poetry in the 1990s

poetry in the 1990s
   In the middle of the decade, Neil Astley, one of British poetry’s most powerful publishers and poets, asked the question, ‘Is poetry the new rock ’n’ roll?’ Someone is always asking, ‘is X the new rock ’n’ roll?’; but it is instructive that poetry could make it, even putatively, into that litany. What is true is that more poetry books are being sold than ever before. Though the reason might be that the compilation of anthologies, using all kinds of thematic focuses—bereavement and political resistance anthologies give an indication of the range—has become an effective marketing device. They have become the recipe books of poetry publishing, but they remind us that the recognition of resonant topics and themes do attract readers. Poetry in the 1990s is a cultural activity that is promoted and marketed professionally and even ruthlessly: the London Underground publishes poems on poster sites on its network. There is an annual national Poetry Day. Poetry reading has spilled over from Radio 3 to Radio 4 to Radio 2 and even Radio 1. Large public companies have employed ‘poets in residence’ in their corporate headquarters’ offices. The Internet offers the possibility of a kind of vanity publishing of poetry at much lower cost.
   The most worthwhile part of this phenomenon is that poets who might otherwise not find a public outlet for their writing do have the opportunity to take their work out of their notebooks and off their floppy discs. The means of propagation are very often the real competitions run by regional arts bodies, poetry magazines, national newspapers, colleges and universities. This route has brought some poets to prominence and to publishing contracts. Those in the Observer and Stand are the outstanding national competitions. While it is worth acknowledging the success of such means of discovering new voices, it is important to recognize that many of the poets writing so variously and powerfully in the 1990s have been writing for many years: Alan Brownjohn, Edith Scovell, Anne Stevenson, Anthony Thwaite and Derek Walcott have all been publishing for at least the last thirty years. All their work is characterized by a determination to celebrate what it means to be an individual separate from but held within a world that changes; in the world in which they must live, the subjective experiences they record seek to impact upon that much larger mass of the world’s objectivity, and make it seem different and surprising.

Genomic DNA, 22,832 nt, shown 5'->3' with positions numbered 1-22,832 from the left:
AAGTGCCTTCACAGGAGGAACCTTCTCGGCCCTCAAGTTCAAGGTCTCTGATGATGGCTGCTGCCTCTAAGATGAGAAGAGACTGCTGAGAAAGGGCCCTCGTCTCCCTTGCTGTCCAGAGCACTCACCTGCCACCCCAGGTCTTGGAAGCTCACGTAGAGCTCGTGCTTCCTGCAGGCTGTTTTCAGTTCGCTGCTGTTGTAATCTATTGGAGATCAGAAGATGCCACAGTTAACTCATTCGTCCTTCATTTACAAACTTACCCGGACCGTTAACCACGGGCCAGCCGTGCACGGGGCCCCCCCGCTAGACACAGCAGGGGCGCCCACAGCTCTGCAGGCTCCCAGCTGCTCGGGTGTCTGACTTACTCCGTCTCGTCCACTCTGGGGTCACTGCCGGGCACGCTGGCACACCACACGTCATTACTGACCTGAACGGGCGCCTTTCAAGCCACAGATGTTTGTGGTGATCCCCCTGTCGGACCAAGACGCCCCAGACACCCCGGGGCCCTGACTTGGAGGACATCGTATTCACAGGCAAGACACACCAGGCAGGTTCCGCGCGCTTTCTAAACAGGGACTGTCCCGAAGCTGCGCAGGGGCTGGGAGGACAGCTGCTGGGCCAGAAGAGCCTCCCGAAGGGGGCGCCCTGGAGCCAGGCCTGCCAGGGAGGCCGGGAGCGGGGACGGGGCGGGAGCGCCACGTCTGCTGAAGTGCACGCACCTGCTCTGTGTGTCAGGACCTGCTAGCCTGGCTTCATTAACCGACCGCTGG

In the 1990s British poetry has caught up a little with its peers, articulating a quickness and vividness of response seen for much longer, more vigorously and more variously in American and European poetry (particularly Eastern European). The 1990s, ironically and tragically, provide themes for poetry that break out of the precious and academic and speak powerfully and directly. At the beginning of the decade the Gulf War provoked in Britain meditative pieces on the televised horror of that war. Tony Harrison’s ‘Cold Coming’ was printed beneath the burned black rictus grin of a dead Iraqi soldier’s head; the soldier had been caught in the firestorm bombing by US aircraft as he fled from Kuwait. The poem’s title and subject commented on US male fighting forces in the Gulf having ensured a store of their frozen semen would be available back home to fertilize their partners’ ovum, should they fail to return. As a topical extension of the anthologizing principle that has been so powerful a publicization of poetry, editors have given space to writing on the particular horrors of the war in Bosnia in the middle of the decade. Against this kind of occasional writing, the work of Alastair Elliott can stand as a reminder that the reworking of autobiography into meditative, narrative lyric produces from the personal and private a wider significance.